Our capitalism should have some welfarist components in order to work well. It should have a human face. The current players that won the Nations Cup are not the only best players in the land. Without fear of contradiction, Nigeria has the capacity to produce about four or five of such teams if there is a transparent and committed football talent hunt in the country. Some of the nation’s best football talents are languishing in Ajegunle, Gboko, Ogoja, Ibadan, Onitsha, Enugu, Kano, Maiduguri and many neglected parts of the country.
It is sad that there are allegations of bribery before a player can get to the local league or before being called to the national team. Going outside our shores to play is a tall order. It is easier for a camel to pass through the eye of a needle than for our players to get to the big clubs in Europe. However, there are few exceptions.
So many football talents are being wasted in the country as we are wasting our doctors, nurses, engineers, writers, builders, carpenters, and teachers. While our factories are shrinking, churches and other worship centres are expanding and booming with prosperity miracles.
I agreed with some soccer fans interviewed at Teslim Balogun Stadium viewing centre, Lagos, that the money for the Cup is not what Nigerians are after. They are after bringing the Cup to Nigerian soil after many years of eluding us due to poor planning of those at the nation’s football house. Bringing the Cup home is a product of hard work.
It is not by mere wishful thinking or prayers as some religious fanatics would have us believe. It is a product of perseverance and believing in yourself that you can do it. It is not by miracle or anointing oil. Though prayer has its function as well as mother luck but God is always on the side of a strong battalion. The Super Eagles won because they played like champions and so God crowned them champions.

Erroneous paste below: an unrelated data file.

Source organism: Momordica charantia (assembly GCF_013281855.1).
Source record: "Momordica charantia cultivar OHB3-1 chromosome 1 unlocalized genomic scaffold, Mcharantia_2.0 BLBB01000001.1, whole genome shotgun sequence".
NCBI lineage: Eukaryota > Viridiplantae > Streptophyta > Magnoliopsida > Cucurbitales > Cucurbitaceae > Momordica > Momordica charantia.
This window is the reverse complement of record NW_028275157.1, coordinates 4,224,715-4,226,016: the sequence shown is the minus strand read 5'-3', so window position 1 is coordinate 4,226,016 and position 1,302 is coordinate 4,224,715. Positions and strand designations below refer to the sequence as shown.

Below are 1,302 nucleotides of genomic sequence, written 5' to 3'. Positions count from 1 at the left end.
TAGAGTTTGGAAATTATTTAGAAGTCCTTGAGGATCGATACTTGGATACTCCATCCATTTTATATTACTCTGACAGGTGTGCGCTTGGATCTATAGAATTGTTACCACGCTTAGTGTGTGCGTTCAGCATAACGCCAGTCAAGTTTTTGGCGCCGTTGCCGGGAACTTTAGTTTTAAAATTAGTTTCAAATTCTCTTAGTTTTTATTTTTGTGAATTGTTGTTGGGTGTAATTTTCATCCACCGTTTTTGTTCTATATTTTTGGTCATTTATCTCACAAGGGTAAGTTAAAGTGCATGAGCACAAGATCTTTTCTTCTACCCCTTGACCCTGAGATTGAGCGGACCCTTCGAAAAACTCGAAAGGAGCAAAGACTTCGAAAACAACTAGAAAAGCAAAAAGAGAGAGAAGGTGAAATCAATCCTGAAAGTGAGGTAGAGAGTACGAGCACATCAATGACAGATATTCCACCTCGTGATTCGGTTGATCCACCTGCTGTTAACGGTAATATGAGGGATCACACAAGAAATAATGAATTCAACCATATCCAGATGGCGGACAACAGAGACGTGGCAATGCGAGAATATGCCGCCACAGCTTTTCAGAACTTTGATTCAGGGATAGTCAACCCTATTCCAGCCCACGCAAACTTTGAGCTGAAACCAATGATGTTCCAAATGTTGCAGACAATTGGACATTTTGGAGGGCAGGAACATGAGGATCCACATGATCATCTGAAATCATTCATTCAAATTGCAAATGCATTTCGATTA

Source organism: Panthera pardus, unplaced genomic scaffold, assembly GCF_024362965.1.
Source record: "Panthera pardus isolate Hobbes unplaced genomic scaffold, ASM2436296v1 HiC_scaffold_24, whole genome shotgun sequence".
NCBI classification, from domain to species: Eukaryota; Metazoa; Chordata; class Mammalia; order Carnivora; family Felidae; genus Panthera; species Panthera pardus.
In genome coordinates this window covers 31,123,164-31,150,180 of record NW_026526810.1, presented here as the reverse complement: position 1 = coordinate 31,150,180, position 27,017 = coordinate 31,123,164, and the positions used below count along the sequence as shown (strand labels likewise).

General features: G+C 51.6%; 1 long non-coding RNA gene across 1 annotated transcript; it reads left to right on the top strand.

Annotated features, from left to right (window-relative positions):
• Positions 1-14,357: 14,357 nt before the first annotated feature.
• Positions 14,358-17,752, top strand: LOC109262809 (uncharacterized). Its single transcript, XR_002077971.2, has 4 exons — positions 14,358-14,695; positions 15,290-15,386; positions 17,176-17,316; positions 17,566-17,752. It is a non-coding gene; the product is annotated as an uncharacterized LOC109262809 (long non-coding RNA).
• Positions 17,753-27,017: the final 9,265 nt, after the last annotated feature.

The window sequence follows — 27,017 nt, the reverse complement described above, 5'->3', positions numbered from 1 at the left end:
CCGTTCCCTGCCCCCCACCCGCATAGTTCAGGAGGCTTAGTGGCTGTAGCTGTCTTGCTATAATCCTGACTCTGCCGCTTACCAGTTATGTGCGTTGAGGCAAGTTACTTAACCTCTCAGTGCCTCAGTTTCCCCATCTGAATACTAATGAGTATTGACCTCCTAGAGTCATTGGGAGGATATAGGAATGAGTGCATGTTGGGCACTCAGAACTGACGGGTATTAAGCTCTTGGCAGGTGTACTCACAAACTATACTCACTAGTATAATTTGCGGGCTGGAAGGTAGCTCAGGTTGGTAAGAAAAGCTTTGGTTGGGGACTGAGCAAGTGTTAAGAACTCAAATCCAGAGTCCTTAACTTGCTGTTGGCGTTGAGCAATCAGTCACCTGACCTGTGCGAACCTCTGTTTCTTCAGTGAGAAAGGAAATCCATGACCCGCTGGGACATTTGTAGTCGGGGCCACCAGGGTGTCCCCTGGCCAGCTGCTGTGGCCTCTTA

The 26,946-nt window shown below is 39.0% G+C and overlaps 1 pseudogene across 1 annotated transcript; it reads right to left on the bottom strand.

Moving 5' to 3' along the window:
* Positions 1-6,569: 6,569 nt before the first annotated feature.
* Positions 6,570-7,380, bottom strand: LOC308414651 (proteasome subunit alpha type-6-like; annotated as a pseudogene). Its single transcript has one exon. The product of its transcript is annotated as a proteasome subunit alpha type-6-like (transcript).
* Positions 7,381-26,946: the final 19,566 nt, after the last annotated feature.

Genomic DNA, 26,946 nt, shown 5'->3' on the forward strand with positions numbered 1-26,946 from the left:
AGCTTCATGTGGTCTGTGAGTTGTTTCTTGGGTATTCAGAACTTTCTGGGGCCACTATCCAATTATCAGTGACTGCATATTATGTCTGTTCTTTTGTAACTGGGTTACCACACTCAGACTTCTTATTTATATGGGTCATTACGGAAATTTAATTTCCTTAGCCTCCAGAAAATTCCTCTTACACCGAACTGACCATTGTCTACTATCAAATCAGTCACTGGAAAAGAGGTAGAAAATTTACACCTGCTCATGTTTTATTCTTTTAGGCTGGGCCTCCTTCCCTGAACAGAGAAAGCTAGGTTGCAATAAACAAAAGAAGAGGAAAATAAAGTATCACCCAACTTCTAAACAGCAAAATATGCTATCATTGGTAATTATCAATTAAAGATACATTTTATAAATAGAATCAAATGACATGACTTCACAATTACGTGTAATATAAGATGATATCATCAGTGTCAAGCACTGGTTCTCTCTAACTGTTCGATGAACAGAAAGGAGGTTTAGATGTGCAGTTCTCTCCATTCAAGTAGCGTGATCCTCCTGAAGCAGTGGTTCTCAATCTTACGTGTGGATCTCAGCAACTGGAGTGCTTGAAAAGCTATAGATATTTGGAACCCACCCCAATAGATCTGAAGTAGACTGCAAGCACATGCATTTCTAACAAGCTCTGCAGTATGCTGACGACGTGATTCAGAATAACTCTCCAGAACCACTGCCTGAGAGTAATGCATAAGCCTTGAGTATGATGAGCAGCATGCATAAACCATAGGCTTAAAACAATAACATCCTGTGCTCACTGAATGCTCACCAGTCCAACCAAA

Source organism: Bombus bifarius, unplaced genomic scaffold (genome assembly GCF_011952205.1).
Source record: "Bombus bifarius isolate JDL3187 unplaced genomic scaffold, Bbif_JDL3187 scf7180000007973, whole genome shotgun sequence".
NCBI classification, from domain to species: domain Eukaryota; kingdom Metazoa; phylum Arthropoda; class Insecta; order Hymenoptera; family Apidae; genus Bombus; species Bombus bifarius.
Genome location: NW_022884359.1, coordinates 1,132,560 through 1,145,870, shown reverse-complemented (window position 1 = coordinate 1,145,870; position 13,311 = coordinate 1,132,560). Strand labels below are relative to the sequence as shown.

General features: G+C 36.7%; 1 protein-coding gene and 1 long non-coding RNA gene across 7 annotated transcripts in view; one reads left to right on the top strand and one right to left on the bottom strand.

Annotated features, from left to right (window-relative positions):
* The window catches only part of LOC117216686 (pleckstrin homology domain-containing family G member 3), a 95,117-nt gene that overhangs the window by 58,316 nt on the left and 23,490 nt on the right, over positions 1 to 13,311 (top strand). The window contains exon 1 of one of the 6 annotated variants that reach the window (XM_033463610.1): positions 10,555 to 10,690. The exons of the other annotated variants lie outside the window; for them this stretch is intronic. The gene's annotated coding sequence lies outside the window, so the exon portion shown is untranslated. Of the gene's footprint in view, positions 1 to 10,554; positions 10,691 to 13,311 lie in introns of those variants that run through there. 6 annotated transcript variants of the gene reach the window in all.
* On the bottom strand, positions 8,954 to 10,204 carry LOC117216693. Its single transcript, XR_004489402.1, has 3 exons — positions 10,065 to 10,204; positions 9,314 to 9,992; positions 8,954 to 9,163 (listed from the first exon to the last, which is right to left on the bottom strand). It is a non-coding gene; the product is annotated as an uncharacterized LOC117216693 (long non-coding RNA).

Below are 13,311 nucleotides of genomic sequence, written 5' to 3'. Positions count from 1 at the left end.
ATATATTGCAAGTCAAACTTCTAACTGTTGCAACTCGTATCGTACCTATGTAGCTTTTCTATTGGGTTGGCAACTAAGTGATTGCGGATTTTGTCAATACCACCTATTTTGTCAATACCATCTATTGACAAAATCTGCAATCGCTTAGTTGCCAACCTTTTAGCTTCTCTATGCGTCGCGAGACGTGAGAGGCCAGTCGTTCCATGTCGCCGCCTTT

The gods of soccer will only be on the side of a stronger and winning team. That is exactly what happened on Sunday in Mandela’s rainbow country. I commend the team’s psychologist. He actually worked on the psyche of the players.
The players never lost hope at each point in time. There was no moment of noticeable low morale. From 1-1 draw to winning the Cup! That is a good success story. It is a good Nigerian story suffused with drama and suspense. It is the ideal we all should aim at, if this country will succeed. We should do away with this ethnic mindset and start seeing each other first as a Nigerian before our tribal configurations.
Whether 1914 was a mistake or not, we can still make it work. The only paradigm for such to work is to emulate the example of our national team where tribe and tongue has little or no significance. We should borrow a lot of lessons from football and use them to unify this highly fractured entity called Nigeria or ‘Naija’ by the youths.
My friend, Alhaji Alhaji, from Sokoto State, is one Nigerian patriot who has made me to still believe and have faith in this country by the way we relate even though we never met in person.
Surely, there are other Nigerians like him. But the problem with Nigeria is that we always have leaders that cause division and disaffection hiding under religion and ethnicity whenever it suits their purpose. If a Nigerian loses an election, instead of accepting defeat, he blames it on his religion or tribe. It does not matter to him that he never campaigned in those places he did not win. It does not bother him that he has been playing one religion against the other in his utterances.
Beyond the euphoria of celebrating the Super Eagles’ victory and mouthing slogans of patriotism and unity, let our politicians match their words with action as regards national cohesion and unity. Our politicians are the ones causing disunity among Nigerians. Ordinary Nigerians would like to live in peace and harmony with one another but our politicians keep splitting us for their own pecuniary gains by introducing tribe and religion into politics. Let’s build our nation like a football team and score the needed goals that will launch us to greatness. Up Eagles! Up Nigeria!